At Green Lemon Cafe, ceramic salt- and peppershakers masquerade as pairs of flamingos, crabs, and dairy cows. The figurines mirror the café's harmonious atmosphere: on any given day, patrons munch Fresh-inspired café fare, chat with owner Amanda Volence, or sprout goatees while browsing original artwork.
In the kitchen, chefs pack Boar's Head meats into savory crepes and paninis such as the black forest ham and swiss panini or the raspberry-chicken crepe with jack cheese and spinach. Alternately, cooks fill the apple-crisp crepe—1 of more than 30 crepe options—with cinnamon, apples, caramel, and graham-cracker crumbs.
The earthiness of freshly ground espresso mingles with the buttery scent of crepes cooking on the griddle all day at 407 Cafe. Chefs fold the lacelike golden circlets of batter around fillings such as roast beef and sharp cheddar cheese or Nutella and strawberries. With a sizzling drumroll, a panini press shuts on sandwiches until mozzarella cheese melts perfectly around grilled chicken, fresh spinach, and sweet yellow raisins. In the kitchen, cooks craft gelato, a delicate process of folding together eggs, milk, sugar, and loads of fruit. Glass vases on the white dining-room tables brim with coffee beans and bright-green stalks of bamboo like the diorama a biologist makes to get a PhD.
Café Rouge sprinkles worldly charm all over its selection of salads, sandwiches, and house-made entrees. Culinary concoctions, such as a warm poached egg and crispy bacon salad ($9) and olive-oil-baked garlic and chili shrimp ($10), prepare flavor savorers for main dishes, including crispy salmon on sautéed asparagus with lemon and tarragon mayonnaise ($17), and shrimp and scallops over honey Sriracha fettuccine ($17). Just like the young substitute French teacher, Café Rouge is upscale and European, but at the same time, laid-back and soothing.
Blue Lemon Cafe quells hunger pangs morning, noon, and night with café cuisine of the sweet and savory variety. The menu of crepes, fruit smoothies, ice cream, and hearty sandwiches won the admiration of Metromix in 2010, earning the eatery a Best Café nod. Like John Wayne’s impersonation of Charles de Gaulle, the café blends American classics with a French twist, inviting diners to sip glasses of wine alongside their cheeseburgers, or dive into Francocentric food such as niçoise salad and quiche Lorraine. Between lime-green walls, circular tables and streamlined eggshell-white chairs create a hip, laid-back atmosphere permeated by free WiFi.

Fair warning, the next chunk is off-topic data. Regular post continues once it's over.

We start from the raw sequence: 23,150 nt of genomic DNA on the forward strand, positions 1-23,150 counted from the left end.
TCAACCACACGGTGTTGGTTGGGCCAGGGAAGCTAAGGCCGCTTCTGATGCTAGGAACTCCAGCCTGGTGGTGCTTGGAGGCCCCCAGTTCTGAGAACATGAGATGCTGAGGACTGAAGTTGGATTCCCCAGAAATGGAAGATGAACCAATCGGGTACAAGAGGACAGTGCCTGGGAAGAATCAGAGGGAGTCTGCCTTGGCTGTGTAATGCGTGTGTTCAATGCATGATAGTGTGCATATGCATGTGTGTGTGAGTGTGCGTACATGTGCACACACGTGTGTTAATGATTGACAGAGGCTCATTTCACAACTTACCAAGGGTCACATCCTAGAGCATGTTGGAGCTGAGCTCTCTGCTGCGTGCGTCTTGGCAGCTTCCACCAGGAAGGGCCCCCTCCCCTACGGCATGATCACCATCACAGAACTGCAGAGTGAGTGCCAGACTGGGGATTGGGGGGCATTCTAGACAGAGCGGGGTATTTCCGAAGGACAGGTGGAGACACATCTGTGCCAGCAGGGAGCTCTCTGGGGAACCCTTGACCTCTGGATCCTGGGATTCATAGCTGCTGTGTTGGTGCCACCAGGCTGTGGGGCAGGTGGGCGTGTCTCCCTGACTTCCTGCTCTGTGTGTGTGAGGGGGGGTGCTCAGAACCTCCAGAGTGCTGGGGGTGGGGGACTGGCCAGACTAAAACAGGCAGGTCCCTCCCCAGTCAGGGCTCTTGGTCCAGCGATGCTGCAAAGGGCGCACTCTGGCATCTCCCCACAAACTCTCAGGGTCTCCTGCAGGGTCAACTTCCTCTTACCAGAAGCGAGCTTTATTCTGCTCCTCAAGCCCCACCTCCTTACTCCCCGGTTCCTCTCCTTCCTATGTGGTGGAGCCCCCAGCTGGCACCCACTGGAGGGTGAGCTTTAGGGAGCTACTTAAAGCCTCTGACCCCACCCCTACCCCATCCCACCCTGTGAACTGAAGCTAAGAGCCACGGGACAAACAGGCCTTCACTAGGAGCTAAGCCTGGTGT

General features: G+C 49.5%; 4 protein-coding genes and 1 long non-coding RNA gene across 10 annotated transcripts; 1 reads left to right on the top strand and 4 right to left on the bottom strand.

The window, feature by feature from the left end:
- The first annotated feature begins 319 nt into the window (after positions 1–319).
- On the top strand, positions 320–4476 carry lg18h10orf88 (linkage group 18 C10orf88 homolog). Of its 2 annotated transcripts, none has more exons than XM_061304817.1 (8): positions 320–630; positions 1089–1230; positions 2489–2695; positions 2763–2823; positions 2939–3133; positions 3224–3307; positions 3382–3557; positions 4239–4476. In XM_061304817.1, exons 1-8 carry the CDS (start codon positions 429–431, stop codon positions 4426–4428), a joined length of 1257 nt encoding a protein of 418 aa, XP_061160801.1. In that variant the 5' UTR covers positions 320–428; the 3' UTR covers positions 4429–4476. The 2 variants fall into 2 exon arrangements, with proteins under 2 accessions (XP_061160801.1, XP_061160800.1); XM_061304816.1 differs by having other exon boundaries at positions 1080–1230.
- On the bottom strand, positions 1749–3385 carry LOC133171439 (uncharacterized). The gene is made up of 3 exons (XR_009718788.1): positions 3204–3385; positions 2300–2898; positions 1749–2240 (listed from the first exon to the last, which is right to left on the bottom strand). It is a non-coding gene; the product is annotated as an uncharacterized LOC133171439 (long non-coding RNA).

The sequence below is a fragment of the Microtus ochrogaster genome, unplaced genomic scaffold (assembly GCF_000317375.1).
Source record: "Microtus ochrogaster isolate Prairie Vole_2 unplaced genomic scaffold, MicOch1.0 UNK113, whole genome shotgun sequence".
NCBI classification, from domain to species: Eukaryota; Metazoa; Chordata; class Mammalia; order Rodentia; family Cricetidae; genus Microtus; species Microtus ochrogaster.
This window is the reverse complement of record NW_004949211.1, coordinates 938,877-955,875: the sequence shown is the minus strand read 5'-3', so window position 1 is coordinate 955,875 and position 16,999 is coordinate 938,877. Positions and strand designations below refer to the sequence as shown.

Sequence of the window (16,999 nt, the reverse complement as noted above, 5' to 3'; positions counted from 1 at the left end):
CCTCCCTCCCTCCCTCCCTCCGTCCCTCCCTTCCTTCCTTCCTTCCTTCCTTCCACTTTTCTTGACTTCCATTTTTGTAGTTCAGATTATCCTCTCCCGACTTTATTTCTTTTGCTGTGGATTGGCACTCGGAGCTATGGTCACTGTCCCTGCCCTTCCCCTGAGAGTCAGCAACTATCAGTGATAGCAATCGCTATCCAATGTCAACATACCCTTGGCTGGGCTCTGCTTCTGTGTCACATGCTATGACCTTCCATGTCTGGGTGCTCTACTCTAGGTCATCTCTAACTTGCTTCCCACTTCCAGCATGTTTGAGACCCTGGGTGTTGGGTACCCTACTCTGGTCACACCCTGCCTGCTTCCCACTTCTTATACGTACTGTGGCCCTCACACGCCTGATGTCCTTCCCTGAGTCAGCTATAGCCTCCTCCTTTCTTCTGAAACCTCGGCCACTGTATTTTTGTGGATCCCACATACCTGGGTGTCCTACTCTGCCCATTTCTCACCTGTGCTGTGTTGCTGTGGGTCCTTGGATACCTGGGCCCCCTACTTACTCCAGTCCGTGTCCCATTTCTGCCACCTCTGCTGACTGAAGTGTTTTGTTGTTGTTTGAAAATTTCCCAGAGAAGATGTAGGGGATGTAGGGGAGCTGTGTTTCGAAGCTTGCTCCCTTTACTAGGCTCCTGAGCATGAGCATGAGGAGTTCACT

La Crepe en Haut has crafted fine French and Nouvelle cuisine for more than three decades. Customer's senses pique upon entry into La Crepe's elegant dining room, enveloped in warm lighting, lunar-dust-lined walls, and rich green accents, before being greeted by a menu of entrees made from fresh meats and seafood in a variety of traditional French preparations. Vichyssoise, a cold potato and leak soup ($8.50), sets the stage for the main event of blackened fillet with blue cheese and cabernet glaze ($36.95), or canard à l'orange or au poivre rouge, a roasted duckling bathed in orange sauce or peppercorn brandy ($29.95). La Crepe en Haut slakes fermented thirst with an extensive wine list, which doubles as a yearbook for varietals graduating this year.
Café Trastevere’s co-owner Santos isn’t content to just manage books. He roams the floor as the host and sommelier, sharing his passion for wine and the fantastic food of co-owner and chef Philippe Meiffret. The duo curates a menu of Northern and Southern Italian eats, from hand-formed gnocchi to thinly pounded veal prepared both saltimbocca- and scallopini-style. Santos complements the dishes with his extensive list of French, Italian, and Californian wines, from which he readily recommends glasses and bottles to pair with certain dishes.
The pair also managed to capture the charm of Italy in their venue. The building boasts the trellises and slightly peaked roofs of an Italian villa, nestled in amongst lush Floridian greenery. A shady patio surrounded by vine coated trellises provides a pleasant place for a sunny meal or a lecture on the importance of wearing sunscreen.
Dandelion Communitea Cafe is a health-, environment-, and people-conscious cafe serving up fresh, local fare to fresh, local people seven days a week. The menu commencers include a Tex-Mex trio of whirled peas guacamole, black bean dip, and queso rock ($8), creamy hummus accented with hemp seed ($8), and the machos libre, a vegetarian twist on nachos with Dandelion's signature chili, organic corn chips, and homemade queso ($9). The quinoa pilaf in the native mama mix ($5) provides enough energy to win an arm-wrestling contest against a 'roided out rhinoceros, while the salads don't miss a veggie-bumping beet with options such as the Polynesian banana fantasy, a montage of spring greens, carrots, celery, and walnuts all tossed in a curry-inspired dressing ($8.50). The fakin lettuce and tomato replaces bacon with organic artisan tempeh and basil aioli ($7.50), and the kids menu includes an almond butter and jelly sandwich ($6) and organic cheddar grilled cheese ($7). The beverage menu contains more than four dozen varieties of organic teas, plus organic coffee and locally brewed beer.